Millions said the heartfelt words of the United States National Anthem on Sunday, November 11. “Oh, say does that Star-Spangled Banner wave, o’er the land of the free and the home of the brave,” goes the popular anthem.
Billy Lee, Post Commander of Craig VFW Post #4491, understands this phrase from his time in Vietnam.
“It is a time we honor the men and women who have put their lives on hold to help protect our country. I think back to the boys in my platoon in Vietnam who gave their lives for this country,” he said. “I say boys even though they were the best men I have ever served with despite all of us being 18 and 19-years-old.”
Observed annually on November 11, Veterans Day is an official United States public holiday of celebration that honors military Veterans for their patriotism, love of country and willingness to serve and sacrifice for the common good.
Eugene Francisco, 96, is one of Craig’s oldest Veterans. He recently shared his on the annual day of celebration: “Personally, I’m just happy about the fact that I am still alive. When I was in the war, they kept shooting at me and kept missing until they finally got me in the left leg and foot. I’m glad the dang war is over! I am a disabled Veteran.”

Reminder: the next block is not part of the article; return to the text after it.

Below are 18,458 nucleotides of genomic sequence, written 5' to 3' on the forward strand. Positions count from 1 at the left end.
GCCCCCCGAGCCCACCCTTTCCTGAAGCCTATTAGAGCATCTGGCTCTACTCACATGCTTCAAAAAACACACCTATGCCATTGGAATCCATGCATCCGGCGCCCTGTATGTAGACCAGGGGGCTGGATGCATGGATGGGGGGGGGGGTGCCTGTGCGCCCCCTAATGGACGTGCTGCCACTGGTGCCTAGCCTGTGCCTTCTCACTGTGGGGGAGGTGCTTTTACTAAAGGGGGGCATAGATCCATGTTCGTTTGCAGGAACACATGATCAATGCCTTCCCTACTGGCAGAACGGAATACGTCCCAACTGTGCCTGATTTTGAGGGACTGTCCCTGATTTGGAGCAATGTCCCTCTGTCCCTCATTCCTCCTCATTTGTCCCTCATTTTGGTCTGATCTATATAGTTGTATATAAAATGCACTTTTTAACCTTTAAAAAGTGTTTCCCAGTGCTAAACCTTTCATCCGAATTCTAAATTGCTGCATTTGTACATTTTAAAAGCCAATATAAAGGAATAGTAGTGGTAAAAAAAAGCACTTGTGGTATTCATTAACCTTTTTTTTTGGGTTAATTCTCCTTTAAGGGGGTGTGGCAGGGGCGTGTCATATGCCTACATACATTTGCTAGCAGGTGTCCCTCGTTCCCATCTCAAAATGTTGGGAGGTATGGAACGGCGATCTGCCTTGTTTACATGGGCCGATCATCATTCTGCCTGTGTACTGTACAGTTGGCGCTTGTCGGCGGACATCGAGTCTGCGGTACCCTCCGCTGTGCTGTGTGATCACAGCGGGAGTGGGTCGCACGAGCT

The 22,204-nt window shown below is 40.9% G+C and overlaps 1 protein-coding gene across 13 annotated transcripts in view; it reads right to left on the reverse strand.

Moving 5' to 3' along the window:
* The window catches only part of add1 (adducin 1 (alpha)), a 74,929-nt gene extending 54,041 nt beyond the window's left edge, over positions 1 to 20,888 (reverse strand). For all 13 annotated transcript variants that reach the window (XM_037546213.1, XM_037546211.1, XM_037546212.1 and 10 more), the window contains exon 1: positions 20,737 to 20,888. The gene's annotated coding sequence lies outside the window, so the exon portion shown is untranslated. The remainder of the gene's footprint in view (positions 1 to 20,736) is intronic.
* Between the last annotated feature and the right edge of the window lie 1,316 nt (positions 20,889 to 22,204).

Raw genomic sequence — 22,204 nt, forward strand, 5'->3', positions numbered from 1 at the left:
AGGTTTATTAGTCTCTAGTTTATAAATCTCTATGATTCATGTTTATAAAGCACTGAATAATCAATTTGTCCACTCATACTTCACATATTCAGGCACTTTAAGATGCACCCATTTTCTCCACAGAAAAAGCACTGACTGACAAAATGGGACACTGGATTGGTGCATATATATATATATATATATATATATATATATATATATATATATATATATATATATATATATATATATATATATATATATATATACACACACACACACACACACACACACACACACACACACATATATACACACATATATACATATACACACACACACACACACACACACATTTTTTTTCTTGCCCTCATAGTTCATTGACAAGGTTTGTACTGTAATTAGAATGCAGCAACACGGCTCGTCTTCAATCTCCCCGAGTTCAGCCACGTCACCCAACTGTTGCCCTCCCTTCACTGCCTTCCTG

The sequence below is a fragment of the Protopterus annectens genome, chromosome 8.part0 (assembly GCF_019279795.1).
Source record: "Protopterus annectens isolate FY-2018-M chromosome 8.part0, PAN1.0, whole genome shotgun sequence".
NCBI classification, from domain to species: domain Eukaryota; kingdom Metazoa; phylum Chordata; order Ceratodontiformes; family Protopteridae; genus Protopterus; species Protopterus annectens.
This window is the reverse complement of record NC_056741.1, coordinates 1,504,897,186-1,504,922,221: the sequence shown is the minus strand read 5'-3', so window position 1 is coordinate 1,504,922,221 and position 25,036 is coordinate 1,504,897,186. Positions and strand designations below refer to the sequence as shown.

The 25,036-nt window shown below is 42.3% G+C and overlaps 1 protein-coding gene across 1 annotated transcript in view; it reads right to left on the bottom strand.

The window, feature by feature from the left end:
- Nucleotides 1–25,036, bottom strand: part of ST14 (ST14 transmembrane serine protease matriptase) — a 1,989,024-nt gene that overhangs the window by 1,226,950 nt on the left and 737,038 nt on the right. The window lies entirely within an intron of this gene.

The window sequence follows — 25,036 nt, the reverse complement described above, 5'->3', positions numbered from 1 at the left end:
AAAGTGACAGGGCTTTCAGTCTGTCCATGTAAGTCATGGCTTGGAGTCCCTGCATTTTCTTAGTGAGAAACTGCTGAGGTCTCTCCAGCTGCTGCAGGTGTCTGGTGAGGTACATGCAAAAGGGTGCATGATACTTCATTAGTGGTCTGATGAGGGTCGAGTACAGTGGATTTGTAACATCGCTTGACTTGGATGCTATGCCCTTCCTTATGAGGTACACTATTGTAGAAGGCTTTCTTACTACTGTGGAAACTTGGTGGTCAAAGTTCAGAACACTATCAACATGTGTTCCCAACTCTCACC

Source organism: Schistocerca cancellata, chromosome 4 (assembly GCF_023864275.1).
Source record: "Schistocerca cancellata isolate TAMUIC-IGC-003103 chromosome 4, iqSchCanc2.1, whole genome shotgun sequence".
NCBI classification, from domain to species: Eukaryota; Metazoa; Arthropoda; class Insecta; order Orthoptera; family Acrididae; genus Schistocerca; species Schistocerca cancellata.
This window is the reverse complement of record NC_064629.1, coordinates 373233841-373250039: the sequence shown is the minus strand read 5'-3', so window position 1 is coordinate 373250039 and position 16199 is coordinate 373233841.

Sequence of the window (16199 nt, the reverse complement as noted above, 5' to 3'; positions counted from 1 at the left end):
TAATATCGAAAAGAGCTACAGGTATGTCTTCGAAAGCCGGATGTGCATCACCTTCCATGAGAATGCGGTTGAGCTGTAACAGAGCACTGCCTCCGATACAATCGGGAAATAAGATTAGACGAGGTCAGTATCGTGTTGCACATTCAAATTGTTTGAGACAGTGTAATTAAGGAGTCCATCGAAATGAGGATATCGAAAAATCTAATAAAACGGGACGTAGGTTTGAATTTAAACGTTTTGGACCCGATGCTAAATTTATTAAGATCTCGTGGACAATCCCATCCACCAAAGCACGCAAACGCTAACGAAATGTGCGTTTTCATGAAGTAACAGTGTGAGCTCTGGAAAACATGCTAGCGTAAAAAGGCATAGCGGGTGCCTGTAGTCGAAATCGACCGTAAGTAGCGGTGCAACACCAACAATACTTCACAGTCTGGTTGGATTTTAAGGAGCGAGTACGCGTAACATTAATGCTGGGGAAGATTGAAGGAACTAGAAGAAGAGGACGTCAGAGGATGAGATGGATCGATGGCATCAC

Francisco added: “They say that old soldiers never die they just fade away. I think I believe that because my legs won’t hold me up too good, without holding onto something anymore. But I am so glad to still be here.”
History suggests that World War I, often referred to as “The Great War,” officially ended when the Treaty of Versailles was signed on June 28, 1919. However, fighting ceased seven months earlier when an armistice between the Allied nations and Germany went into effect on the eleventh hour of the eleventh day of the eleventh month. Because of that, November 11, 1918, is generally regarded as “the war that ended all wars.”
John Crenshaw is the history teacher at Craig County High School and a Veteran himself.
“Veterans Day is a special and personal day for me,” he noted. “These days, I immediately think of the men and women that have served multiple tours of combat duty in Iraq, Afghanistan, et cetera. I worry that they have been overcommitted, even abused, and if they are able to just live a normal life here back in the states, a universe away from the horrors they experienced overseas. I also wonder just how in the world family units can survive the demands of military life, the frequent and extended absences and the multiple moves. Military spouses and their children are remarkably special people.”
In November 1919, President Wilson proclaimed November 11 as the first commemoration of Armistice Day stating, “To us in America, the reflections of Armistice Day will be filled with solemn pride in the heroism of those who died in the country’s service and with gratitude for the victory, both because of the thing from which it has freed us, and because of the opportunity it has given America to show her sympathy with peace and justice in the councils of the nations…”.